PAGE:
Derek Scacchetti is a designer living on the second floor of Tailor Shop, an Italianate-style Kunsthous that harkens back to the 1870s. I caught up with Derek to talk about design, urban planning, historic preservation, and his latest adventure, Urban Rangers.
Derek is a Cincinnati transplant from Youngstown, Ohio. Derek’s move to Cincinnati was spurred by his acceptance into the Urban Planning program at the School of Design, Art, Architecture, and Planning (DAAP) at the University of Cincinnati.
DAAP was Derek’s first real taste of what the design world is like. He quickly found that his passions lie not only in design, but in the way cities are built and how residents interact with the built environment. This passion has fueled a number of projects and organizations that Derek has dedicated his time to. One of the first major projects Derek took on after graduation was a complete redesign of the Coffee Emporium brand.
“When I was trying to figure out what to do as far as design goes, I was working at Coffee Emporium as a manager and I was given the opportunity to do their rebrand, just as an employee working there. That was a really fun growing experience for me. I really loved working on that project because I was fresh out of school and had no idea how to navigate it. It was fun to figure out how to pull my boot straps up to learn the process of design.”
Derek’s rebrand of the Coffee Emporium included everything from logo design, to package design, to maintaining a consistent brand identity in all visual forms for their brick and mortar locations.
I asked Derek to tell me about a project that he has worked on recently that has felt powerful and engaging to him. He replied, “I worked on an exhibit for the Over-the-Rhine Museum last year called Stories of Over-the-Rhine, which will be an evolving exhibit that I may jump into again in the future. It’s showcasing different things that happened in the neighborhood and different people’s perspectives of the neighborhood. It’s a rotating exhibit. It’s been to Findlay Market, Bockfest, and the Globe Building, just to name a few.”
Stories of Over-the-Rhine focuses on aspects of tenement life over many years for residents who worked and lived in Over-the-Rhine. The exhibit invites viewers to experience life as a resident during different time periods and through a diverse set of backgrounds. “It’s the first time I’ve ever done an interactive museum exhibit,” said Derek. “I really liked it because it unveils a lot of things people don’t really know about Cincinnati. A lot of people think that German heritage is really important in the area, and it is, but there’s so many more layers to the stories. Which is one of the reasons why I love John and Alyssa’s [of Kunsthous] building projects—because they unveil stories throughout the building preservation process, which is really nice.”
As a lover of buildings, preservation, and stories, it’s easy to see why Derek became heavily involved with the Cincinnati Preservation Collective (CPC). CPC is an organization that “aims to be positive and proactive stewards of Cincinnati’s historic infrastructure.”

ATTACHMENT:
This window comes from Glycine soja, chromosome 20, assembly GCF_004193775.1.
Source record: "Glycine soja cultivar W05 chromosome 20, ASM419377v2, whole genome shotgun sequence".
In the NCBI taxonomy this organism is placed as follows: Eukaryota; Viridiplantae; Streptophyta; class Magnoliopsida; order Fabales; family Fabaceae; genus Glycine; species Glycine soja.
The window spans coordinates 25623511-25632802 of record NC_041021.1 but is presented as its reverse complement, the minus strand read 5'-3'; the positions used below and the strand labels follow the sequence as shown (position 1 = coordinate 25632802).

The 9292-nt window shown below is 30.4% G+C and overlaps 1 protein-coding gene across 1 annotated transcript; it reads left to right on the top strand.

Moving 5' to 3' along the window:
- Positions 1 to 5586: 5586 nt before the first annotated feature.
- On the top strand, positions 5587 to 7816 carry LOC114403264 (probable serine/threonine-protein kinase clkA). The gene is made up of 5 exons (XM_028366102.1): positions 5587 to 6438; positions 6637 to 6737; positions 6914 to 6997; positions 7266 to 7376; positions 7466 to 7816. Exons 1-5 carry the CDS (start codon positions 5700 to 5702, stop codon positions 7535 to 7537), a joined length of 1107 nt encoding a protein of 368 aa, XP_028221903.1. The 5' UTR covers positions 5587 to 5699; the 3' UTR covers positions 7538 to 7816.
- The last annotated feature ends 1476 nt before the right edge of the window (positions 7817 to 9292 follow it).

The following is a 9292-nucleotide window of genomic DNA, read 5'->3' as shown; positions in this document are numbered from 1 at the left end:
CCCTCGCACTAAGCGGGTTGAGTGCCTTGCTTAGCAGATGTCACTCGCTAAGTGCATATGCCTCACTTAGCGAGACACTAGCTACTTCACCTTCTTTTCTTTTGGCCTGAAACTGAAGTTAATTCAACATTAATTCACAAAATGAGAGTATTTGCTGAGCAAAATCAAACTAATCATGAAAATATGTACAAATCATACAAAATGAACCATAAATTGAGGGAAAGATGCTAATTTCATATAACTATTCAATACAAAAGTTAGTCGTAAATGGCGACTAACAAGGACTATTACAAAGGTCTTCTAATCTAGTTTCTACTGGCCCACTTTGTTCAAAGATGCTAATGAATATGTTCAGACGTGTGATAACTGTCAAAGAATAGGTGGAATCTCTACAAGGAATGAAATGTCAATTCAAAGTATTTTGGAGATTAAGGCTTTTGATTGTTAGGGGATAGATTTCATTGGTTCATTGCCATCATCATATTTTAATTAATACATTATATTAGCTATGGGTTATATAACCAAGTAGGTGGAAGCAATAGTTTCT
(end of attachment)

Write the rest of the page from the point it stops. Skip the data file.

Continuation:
I asked Derek why he believes the work that CPC is doing is necessary for the city of Cincinnati. Why should we care about old buildings? “It’s part of our cultural heritage. I think it’s really important to preserve old buildings because it’s part of the story of Cincinnati. They were built to test time. They weren’t built to be used for twenty years, then torn down. A building like the Dennison, for instance, is interesting because it didn’t only have one life. It had so many things happen there throughout time. It was an industrial space. It was a hotel. It was an apartment building. So many things have happened there. There is a lot you can reveal about a city and a specific time period and types of people if you preserve that building and preserve it well.”
Derek also points out that you can tell a lot about a city by what it chooses to save, protect, and build. There’s also sustainability and cost benefits to preserving buildings. Thanks to CPC, if you’re looking for a laugh, as well as a way to spark discussion about preservation, watch and share their video, “Torn Down for What.”
Preservation is obviously a large part of Derek’s life, but so is pedestrianism. With both in mind, he started Urban Rangers. “Urban Rangers is my way to create a call of action to advocate for pedestrianism and equalized use of public space in our city. We bring people together to explore the urban environment. We advocate for pedestrians, community connections, and spaces that lie between buildings.” Urban Rangers has created a series of hikes—often that are miles long and take you through different neighborhoods—in order to experience different spaces on foot. Derek has already led one that explored Cincinnati’s relationship to water; another was a scavenger hunt on Main Street. Each hike has its own name, like “Through the Cut in the Hill” and “Chutes and Ladders.” When I asked the why behind Urban Rangers, Derek said, “I’d like to bring to light that neighborhoods are really different from one another and each place has value—show that diversity and protect it.”
As fellow preservationists, story lovers, and Cincinnati fanatics, we’re pretty pumped to have Derek Scacchetti as a member of Kunsthous. Follow Derek’s projects at the following links: